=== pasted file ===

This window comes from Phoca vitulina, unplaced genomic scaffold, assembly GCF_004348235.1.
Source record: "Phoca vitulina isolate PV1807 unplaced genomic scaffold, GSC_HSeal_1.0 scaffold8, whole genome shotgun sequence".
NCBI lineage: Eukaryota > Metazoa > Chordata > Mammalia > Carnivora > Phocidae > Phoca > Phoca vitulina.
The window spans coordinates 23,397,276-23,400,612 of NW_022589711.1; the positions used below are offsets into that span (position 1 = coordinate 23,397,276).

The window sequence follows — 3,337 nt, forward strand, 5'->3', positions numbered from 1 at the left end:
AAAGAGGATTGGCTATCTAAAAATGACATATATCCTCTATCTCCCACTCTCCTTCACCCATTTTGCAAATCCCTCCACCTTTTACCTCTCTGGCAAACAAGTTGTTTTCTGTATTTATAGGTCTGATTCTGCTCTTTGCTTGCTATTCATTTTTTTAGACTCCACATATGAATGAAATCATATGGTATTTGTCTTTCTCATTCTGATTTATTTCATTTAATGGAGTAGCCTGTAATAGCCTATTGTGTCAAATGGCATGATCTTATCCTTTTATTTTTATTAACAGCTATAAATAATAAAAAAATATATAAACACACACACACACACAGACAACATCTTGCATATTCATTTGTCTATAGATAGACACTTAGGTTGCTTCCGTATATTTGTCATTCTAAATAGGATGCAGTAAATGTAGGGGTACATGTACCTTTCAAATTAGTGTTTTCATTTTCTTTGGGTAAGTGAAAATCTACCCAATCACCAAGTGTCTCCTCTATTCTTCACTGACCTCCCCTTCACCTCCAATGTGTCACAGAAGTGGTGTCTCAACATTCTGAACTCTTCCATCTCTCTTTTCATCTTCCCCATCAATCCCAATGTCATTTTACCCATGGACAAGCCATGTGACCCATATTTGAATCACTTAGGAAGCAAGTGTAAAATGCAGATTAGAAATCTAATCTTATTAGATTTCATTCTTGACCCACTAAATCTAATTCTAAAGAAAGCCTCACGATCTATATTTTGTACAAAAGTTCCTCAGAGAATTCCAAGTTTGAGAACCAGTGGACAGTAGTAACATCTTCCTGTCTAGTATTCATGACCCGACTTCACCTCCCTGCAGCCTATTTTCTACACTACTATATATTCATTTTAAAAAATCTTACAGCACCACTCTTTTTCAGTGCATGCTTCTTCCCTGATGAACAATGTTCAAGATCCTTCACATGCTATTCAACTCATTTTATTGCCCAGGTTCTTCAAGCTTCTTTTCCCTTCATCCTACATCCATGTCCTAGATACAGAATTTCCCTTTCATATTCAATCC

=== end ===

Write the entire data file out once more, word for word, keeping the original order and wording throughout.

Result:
This window comes from Phoca vitulina, unplaced genomic scaffold, assembly GCF_004348235.1.
Source record: "Phoca vitulina isolate PV1807 unplaced genomic scaffold, GSC_HSeal_1.0 scaffold8, whole genome shotgun sequence".
NCBI lineage: Eukaryota > Metazoa > Chordata > Mammalia > Carnivora > Phocidae > Phoca > Phoca vitulina.
The window spans coordinates 23,397,276-23,400,612 of NW_022589711.1; the positions used below are offsets into that span (position 1 = coordinate 23,397,276).

The window sequence follows — 3,337 nt, forward strand, 5'->3', positions numbered from 1 at the left end:
AAAGAGGATTGGCTATCTAAAAATGACATATATCCTCTATCTCCCACTCTCCTTCACCCATTTTGCAAATCCCTCCACCTTTTACCTCTCTGGCAAACAAGTTGTTTTCTGTATTTATAGGTCTGATTCTGCTCTTTGCTTGCTATTCATTTTTTTAGACTCCACATATGAATGAAATCATATGGTATTTGTCTTTCTCATTCTGATTTATTTCATTTAATGGAGTAGCCTGTAATAGCCTATTGTGTCAAATGGCATGATCTTATCCTTTTATTTTTATTAACAGCTATAAATAATAAAAAAATATATAAACACACACACACACACAGACAACATCTTGCATATTCATTTGTCTATAGATAGACACTTAGGTTGCTTCCGTATATTTGTCATTCTAAATAGGATGCAGTAAATGTAGGGGTACATGTACCTTTCAAATTAGTGTTTTCATTTTCTTTGGGTAAGTGAAAATCTACCCAATCACCAAGTGTCTCCTCTATTCTTCACTGACCTCCCCTTCACCTCCAATGTGTCACAGAAGTGGTGTCTCAACATTCTGAACTCTTCCATCTCTCTTTTCATCTTCCCCATCAATCCCAATGTCATTTTACCCATGGACAAGCCATGTGACCCATATTTGAATCACTTAGGAAGCAAGTGTAAAATGCAGATTAGAAATCTAATCTTATTAGATTTCATTCTTGACCCACTAAATCTAATTCTAAAGAAAGCCTCACGATCTATATTTTGTACAAAAGTTCCTCAGAGAATTCCAAGTTTGAGAACCAGTGGACAGTAGTAACATCTTCCTGTCTAGTATTCATGACCCGACTTCACCTCCCTGCAGCCTATTTTCTACACTACTATATATTCATTTTAAAAAATCTTACAGCACCACTCTTTTTCAGTGCATGCTTCTTCCCTGATGAACAATGTTCAAGATCCTTCACATGCTATTCAACTCATTTTATTGCCCAGGTTCTTCAAGCTTCTTTTCCCTTCATCCTACATCCATGTCCTAGATACAGAATTTCCCTTTCATATTCAATCC